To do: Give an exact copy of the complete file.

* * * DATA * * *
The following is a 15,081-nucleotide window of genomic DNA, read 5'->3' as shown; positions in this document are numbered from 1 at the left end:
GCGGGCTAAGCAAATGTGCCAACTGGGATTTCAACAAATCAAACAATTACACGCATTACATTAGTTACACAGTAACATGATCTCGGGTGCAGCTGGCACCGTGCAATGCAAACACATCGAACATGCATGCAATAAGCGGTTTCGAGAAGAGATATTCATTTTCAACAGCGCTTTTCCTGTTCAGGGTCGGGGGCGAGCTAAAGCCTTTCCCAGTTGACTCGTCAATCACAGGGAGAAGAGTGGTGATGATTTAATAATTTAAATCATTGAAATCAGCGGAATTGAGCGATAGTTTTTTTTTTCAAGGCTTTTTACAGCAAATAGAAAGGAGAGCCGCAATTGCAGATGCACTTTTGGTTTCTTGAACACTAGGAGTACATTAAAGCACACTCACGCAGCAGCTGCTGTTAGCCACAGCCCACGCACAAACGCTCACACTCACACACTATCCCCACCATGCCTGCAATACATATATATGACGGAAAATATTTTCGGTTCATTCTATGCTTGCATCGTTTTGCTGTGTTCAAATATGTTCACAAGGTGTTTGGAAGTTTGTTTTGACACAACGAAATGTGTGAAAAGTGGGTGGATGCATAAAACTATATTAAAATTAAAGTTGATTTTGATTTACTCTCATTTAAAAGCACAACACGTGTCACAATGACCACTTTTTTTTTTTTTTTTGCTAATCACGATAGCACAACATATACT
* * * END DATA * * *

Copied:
The following is a 15,081-nucleotide window of genomic DNA, read 5'->3' as shown; positions in this document are numbered from 1 at the left end:
GCGGGCTAAGCAAATGTGCCAACTGGGATTTCAACAAATCAAACAATTACACGCATTACATTAGTTACACAGTAACATGATCTCGGGTGCAGCTGGCACCGTGCAATGCAAACACATCGAACATGCATGCAATAAGCGGTTTCGAGAAGAGATATTCATTTTCAACAGCGCTTTTCCTGTTCAGGGTCGGGGGCGAGCTAAAGCCTTTCCCAGTTGACTCGTCAATCACAGGGAGAAGAGTGGTGATGATTTAATAATTTAAATCATTGAAATCAGCGGAATTGAGCGATAGTTTTTTTTTTCAAGGCTTTTTACAGCAAATAGAAAGGAGAGCCGCAATTGCAGATGCACTTTTGGTTTCTTGAACACTAGGAGTACATTAAAGCACACTCACGCAGCAGCTGCTGTTAGCCACAGCCCACGCACAAACGCTCACACTCACACACTATCCCCACCATGCCTGCAATACATATATATGACGGAAAATATTTTCGGTTCATTCTATGCTTGCATCGTTTTGCTGTGTTCAAATATGTTCACAAGGTGTTTGGAAGTTTGTTTTGACACAACGAAATGTGTGAAAAGTGGGTGGATGCATAAAACTATATTAAAATTAAAGTTGATTTTGATTTACTCTCATTTAAAAGCACAACACGTGTCACAATGACCACTTTTTTTTTTTTTTTTGCTAATCACGATAGCACAACATATACT